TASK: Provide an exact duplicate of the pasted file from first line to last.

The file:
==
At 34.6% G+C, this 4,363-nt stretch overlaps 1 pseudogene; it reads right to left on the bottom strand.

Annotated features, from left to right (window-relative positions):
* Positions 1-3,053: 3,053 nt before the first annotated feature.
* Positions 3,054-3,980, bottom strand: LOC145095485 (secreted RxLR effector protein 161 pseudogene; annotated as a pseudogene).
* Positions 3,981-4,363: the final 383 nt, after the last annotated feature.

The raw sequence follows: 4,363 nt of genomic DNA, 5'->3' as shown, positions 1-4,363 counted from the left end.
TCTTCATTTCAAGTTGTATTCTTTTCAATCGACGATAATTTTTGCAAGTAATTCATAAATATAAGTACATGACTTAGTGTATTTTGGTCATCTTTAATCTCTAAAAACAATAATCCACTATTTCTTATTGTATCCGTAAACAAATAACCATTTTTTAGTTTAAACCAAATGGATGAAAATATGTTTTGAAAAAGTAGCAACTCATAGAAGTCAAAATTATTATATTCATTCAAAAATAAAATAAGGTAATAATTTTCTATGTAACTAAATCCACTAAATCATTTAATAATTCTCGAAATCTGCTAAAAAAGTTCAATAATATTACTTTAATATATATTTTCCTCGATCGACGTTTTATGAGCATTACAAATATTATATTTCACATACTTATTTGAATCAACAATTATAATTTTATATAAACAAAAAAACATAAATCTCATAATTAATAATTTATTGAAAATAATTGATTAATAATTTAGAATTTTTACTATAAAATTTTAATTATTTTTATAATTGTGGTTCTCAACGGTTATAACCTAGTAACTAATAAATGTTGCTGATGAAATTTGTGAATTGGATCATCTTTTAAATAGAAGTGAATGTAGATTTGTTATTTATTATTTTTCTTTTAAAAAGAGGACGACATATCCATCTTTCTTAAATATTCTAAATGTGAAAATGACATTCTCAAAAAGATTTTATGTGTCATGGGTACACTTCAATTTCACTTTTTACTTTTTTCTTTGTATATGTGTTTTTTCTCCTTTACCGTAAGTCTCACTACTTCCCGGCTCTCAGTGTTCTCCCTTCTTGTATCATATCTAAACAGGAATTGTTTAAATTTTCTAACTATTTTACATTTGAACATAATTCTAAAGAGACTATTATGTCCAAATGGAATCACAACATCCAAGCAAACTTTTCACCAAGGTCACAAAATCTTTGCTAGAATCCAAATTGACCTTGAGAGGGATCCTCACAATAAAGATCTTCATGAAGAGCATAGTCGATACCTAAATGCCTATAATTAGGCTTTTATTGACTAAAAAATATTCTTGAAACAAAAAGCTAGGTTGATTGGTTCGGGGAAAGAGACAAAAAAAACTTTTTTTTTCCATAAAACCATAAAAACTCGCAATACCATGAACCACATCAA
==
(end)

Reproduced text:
At 34.6% G+C, this 4,363-nt stretch overlaps 1 pseudogene; it reads right to left on the bottom strand.

Annotated features, from left to right (window-relative positions):
* Positions 1-3,053: 3,053 nt before the first annotated feature.
* Positions 3,054-3,980, bottom strand: LOC145095485 (secreted RxLR effector protein 161 pseudogene; annotated as a pseudogene).
* Positions 3,981-4,363: the final 383 nt, after the last annotated feature.

The raw sequence follows: 4,363 nt of genomic DNA, 5'->3' as shown, positions 1-4,363 counted from the left end.
TCTTCATTTCAAGTTGTATTCTTTTCAATCGACGATAATTTTTGCAAGTAATTCATAAATATAAGTACATGACTTAGTGTATTTTGGTCATCTTTAATCTCTAAAAACAATAATCCACTATTTCTTATTGTATCCGTAAACAAATAACCATTTTTTAGTTTAAACCAAATGGATGAAAATATGTTTTGAAAAAGTAGCAACTCATAGAAGTCAAAATTATTATATTCATTCAAAAATAAAATAAGGTAATAATTTTCTATGTAACTAAATCCACTAAATCATTTAATAATTCTCGAAATCTGCTAAAAAAGTTCAATAATATTACTTTAATATATATTTTCCTCGATCGACGTTTTATGAGCATTACAAATATTATATTTCACATACTTATTTGAATCAACAATTATAATTTTATATAAACAAAAAAACATAAATCTCATAATTAATAATTTATTGAAAATAATTGATTAATAATTTAGAATTTTTACTATAAAATTTTAATTATTTTTATAATTGTGGTTCTCAACGGTTATAACCTAGTAACTAATAAATGTTGCTGATGAAATTTGTGAATTGGATCATCTTTTAAATAGAAGTGAATGTAGATTTGTTATTTATTATTTTTCTTTTAAAAAGAGGACGACATATCCATCTTTCTTAAATATTCTAAATGTGAAAATGACATTCTCAAAAAGATTTTATGTGTCATGGGTACACTTCAATTTCACTTTTTACTTTTTTCTTTGTATATGTGTTTTTTCTCCTTTACCGTAAGTCTCACTACTTCCCGGCTCTCAGTGTTCTCCCTTCTTGTATCATATCTAAACAGGAATTGTTTAAATTTTCTAACTATTTTACATTTGAACATAATTCTAAAGAGACTATTATGTCCAAATGGAATCACAACATCCAAGCAAACTTTTCACCAAGGTCACAAAATCTTTGCTAGAATCCAAATTGACCTTGAGAGGGATCCTCACAATAAAGATCTTCATGAAGAGCATAGTCGATACCTAAATGCCTATAATTAGGCTTTTATTGACTAAAAAATATTCTTGAAACAAAAAGCTAGGTTGATTGGTTCGGGGAAAGAGACAAAAAAAACTTTTTTTTTCCATAAAACCATAAAAACTCGCAATACCATGAACCACATCAA